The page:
Minifracs are routinely pumped before fracturing treatments to determine the in-situ fracturing parameters such as fracture closure pressure and fluid leak-off coefficient. These parameters are essential for design adjustment, pressure match, and fracture dimension estimate. The method most commonly used for determining closure pressure is pressure decline analysis during the shut-in period, using G-function plot, square-root time plot or other plots. Unfortunately, the shut-in decline data is often difficult to analyze and can yield inconsistent and erroneous closure pressures.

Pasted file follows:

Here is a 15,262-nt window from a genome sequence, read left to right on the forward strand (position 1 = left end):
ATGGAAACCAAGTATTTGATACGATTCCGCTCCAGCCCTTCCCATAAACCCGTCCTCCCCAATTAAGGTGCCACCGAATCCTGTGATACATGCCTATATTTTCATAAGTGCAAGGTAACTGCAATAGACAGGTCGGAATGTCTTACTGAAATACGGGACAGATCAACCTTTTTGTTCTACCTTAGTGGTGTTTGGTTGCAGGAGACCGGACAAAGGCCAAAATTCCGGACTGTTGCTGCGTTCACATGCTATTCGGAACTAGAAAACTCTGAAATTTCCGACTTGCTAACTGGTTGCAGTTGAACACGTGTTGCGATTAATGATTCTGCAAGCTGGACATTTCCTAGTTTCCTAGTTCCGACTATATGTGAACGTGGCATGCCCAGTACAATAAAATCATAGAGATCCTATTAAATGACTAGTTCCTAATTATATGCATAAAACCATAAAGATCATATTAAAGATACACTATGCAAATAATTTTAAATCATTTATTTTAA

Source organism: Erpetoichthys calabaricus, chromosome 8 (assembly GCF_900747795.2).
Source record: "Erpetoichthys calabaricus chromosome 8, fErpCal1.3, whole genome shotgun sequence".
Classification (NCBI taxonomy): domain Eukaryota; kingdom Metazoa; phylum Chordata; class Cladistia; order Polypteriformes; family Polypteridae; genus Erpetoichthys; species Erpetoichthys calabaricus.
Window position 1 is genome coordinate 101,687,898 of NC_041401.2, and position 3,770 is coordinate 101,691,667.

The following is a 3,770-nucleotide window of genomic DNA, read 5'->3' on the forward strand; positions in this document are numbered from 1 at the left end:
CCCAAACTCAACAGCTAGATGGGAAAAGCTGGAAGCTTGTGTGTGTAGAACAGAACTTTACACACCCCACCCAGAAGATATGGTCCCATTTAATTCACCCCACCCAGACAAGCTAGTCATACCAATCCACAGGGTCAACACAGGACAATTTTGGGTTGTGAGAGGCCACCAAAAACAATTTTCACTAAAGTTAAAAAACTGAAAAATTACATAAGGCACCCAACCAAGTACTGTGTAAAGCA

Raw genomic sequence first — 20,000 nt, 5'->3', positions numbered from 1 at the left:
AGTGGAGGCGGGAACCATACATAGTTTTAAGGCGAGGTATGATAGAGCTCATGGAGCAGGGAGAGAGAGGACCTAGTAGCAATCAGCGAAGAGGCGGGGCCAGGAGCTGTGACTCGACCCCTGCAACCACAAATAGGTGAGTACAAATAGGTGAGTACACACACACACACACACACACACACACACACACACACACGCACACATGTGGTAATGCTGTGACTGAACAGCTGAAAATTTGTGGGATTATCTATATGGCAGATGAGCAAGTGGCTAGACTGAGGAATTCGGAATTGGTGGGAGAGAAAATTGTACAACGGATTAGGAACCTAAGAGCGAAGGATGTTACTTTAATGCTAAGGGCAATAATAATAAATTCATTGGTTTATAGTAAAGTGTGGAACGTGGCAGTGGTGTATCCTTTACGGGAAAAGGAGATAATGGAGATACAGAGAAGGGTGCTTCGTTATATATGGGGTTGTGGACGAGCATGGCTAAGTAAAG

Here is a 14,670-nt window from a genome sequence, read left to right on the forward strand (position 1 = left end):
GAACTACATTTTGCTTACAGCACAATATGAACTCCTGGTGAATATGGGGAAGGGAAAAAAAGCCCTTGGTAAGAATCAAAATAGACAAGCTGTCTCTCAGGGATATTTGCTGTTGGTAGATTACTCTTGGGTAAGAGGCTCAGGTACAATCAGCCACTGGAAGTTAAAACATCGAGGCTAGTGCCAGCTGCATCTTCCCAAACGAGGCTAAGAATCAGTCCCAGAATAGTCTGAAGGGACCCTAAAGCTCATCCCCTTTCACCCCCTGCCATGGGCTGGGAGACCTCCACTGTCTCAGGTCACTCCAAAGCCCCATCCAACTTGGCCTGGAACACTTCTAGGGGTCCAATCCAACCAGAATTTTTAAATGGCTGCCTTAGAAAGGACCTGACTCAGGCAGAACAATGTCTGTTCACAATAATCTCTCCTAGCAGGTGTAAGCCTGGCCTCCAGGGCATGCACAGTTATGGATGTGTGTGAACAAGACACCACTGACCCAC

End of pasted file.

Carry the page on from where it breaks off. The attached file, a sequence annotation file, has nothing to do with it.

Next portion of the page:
A new injection test for closure pressure determination, called "equilibrium test", is described in this paper. In the test, a fluid is first injected at a normal fracturing rate for a period of time to create a hydraulic fracture, and then pump rate is dropped to a small rate and held constant. The treating pressure will initially decline as in the conventional shut-in decline, but will gradually level out and start increasing, when equilibrium between the small injection rate and the leak-off from the fracture is reached. The pressure response can be easily analyzed to obtain an estimate of closure pressure. Fluid efficiency can also be estimated from the decline slope. A detailed discussion of the method, analytical calculations for determining the closure pressure and several field cases are presented in this paper.

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